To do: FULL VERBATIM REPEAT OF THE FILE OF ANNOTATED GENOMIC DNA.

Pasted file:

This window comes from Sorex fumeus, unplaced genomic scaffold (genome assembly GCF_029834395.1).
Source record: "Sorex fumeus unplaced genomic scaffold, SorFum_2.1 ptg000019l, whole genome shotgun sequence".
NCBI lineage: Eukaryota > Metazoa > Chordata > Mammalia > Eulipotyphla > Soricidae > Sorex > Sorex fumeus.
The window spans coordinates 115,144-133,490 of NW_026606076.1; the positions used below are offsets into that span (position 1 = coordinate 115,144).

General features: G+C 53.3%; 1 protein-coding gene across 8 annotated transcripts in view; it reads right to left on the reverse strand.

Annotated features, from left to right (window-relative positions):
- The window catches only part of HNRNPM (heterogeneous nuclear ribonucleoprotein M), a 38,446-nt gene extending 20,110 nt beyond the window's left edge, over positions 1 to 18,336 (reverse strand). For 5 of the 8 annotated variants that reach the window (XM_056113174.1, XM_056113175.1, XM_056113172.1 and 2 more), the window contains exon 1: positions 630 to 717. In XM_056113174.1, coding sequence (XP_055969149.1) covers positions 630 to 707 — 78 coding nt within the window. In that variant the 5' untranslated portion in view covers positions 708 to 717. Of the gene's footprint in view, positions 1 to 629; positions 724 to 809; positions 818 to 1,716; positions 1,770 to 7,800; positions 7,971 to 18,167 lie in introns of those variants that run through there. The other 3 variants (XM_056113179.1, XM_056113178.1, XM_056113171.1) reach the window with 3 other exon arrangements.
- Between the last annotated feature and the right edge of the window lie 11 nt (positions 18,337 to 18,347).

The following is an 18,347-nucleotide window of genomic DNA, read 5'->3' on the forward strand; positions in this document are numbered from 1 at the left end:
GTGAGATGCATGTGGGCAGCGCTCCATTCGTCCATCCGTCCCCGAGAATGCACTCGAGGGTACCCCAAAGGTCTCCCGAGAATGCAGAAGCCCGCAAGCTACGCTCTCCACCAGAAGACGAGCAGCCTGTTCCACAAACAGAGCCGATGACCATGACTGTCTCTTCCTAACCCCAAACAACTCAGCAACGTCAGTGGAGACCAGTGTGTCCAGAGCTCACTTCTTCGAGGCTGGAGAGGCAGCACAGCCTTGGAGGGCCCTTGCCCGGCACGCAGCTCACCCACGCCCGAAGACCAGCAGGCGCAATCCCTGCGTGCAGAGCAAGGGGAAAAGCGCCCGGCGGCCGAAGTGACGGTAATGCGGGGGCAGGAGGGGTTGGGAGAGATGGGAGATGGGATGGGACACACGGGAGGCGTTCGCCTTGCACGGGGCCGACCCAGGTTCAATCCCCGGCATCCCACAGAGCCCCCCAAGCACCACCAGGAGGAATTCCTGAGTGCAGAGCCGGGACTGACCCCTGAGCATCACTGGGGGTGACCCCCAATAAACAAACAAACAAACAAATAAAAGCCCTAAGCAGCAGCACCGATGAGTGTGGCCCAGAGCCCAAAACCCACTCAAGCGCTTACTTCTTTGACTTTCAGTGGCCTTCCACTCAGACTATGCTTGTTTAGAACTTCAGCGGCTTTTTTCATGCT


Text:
This window comes from Sorex fumeus, unplaced genomic scaffold (genome assembly GCF_029834395.1).
Source record: "Sorex fumeus unplaced genomic scaffold, SorFum_2.1 ptg000019l, whole genome shotgun sequence".
NCBI lineage: Eukaryota > Metazoa > Chordata > Mammalia > Eulipotyphla > Soricidae > Sorex > Sorex fumeus.
The window spans coordinates 115,144-133,490 of NW_026606076.1; the positions used below are offsets into that span (position 1 = coordinate 115,144).

General features: G+C 53.3%; 1 protein-coding gene across 8 annotated transcripts in view; it reads right to left on the reverse strand.

Annotated features, from left to right (window-relative positions):
- The window catches only part of HNRNPM (heterogeneous nuclear ribonucleoprotein M), a 38,446-nt gene extending 20,110 nt beyond the window's left edge, over positions 1 to 18,336 (reverse strand). For 5 of the 8 annotated variants that reach the window (XM_056113174.1, XM_056113175.1, XM_056113172.1 and 2 more), the window contains exon 1: positions 630 to 717. In XM_056113174.1, coding sequence (XP_055969149.1) covers positions 630 to 707 — 78 coding nt within the window. In that variant the 5' untranslated portion in view covers positions 708 to 717. Of the gene's footprint in view, positions 1 to 629; positions 724 to 809; positions 818 to 1,716; positions 1,770 to 7,800; positions 7,971 to 18,167 lie in introns of those variants that run through there. The other 3 variants (XM_056113179.1, XM_056113178.1, XM_056113171.1) reach the window with 3 other exon arrangements.
- Between the last annotated feature and the right edge of the window lie 11 nt (positions 18,337 to 18,347).

The following is an 18,347-nucleotide window of genomic DNA, read 5'->3' on the forward strand; positions in this document are numbered from 1 at the left end:
GTGAGATGCATGTGGGCAGCGCTCCATTCGTCCATCCGTCCCCGAGAATGCACTCGAGGGTACCCCAAAGGTCTCCCGAGAATGCAGAAGCCCGCAAGCTACGCTCTCCACCAGAAGACGAGCAGCCTGTTCCACAAACAGAGCCGATGACCATGACTGTCTCTTCCTAACCCCAAACAACTCAGCAACGTCAGTGGAGACCAGTGTGTCCAGAGCTCACTTCTTCGAGGCTGGAGAGGCAGCACAGCCTTGGAGGGCCCTTGCCCGGCACGCAGCTCACCCACGCCCGAAGACCAGCAGGCGCAATCCCTGCGTGCAGAGCAAGGGGAAAAGCGCCCGGCGGCCGAAGTGACGGTAATGCGGGGGCAGGAGGGGTTGGGAGAGATGGGAGATGGGATGGGACACACGGGAGGCGTTCGCCTTGCACGGGGCCGACCCAGGTTCAATCCCCGGCATCCCACAGAGCCCCCCAAGCACCACCAGGAGGAATTCCTGAGTGCAGAGCCGGGACTGACCCCTGAGCATCACTGGGGGTGACCCCCAATAAACAAACAAACAAACAAATAAAAGCCCTAAGCAGCAGCACCGATGAGTGTGGCCCAGAGCCCAAAACCCACTCAAGCGCTTACTTCTTTGACTTTCAGTGGCCTTCCACTCAGACTATGCTTGTTTAGAACTTCAGCGGCTTTTTTCATGCT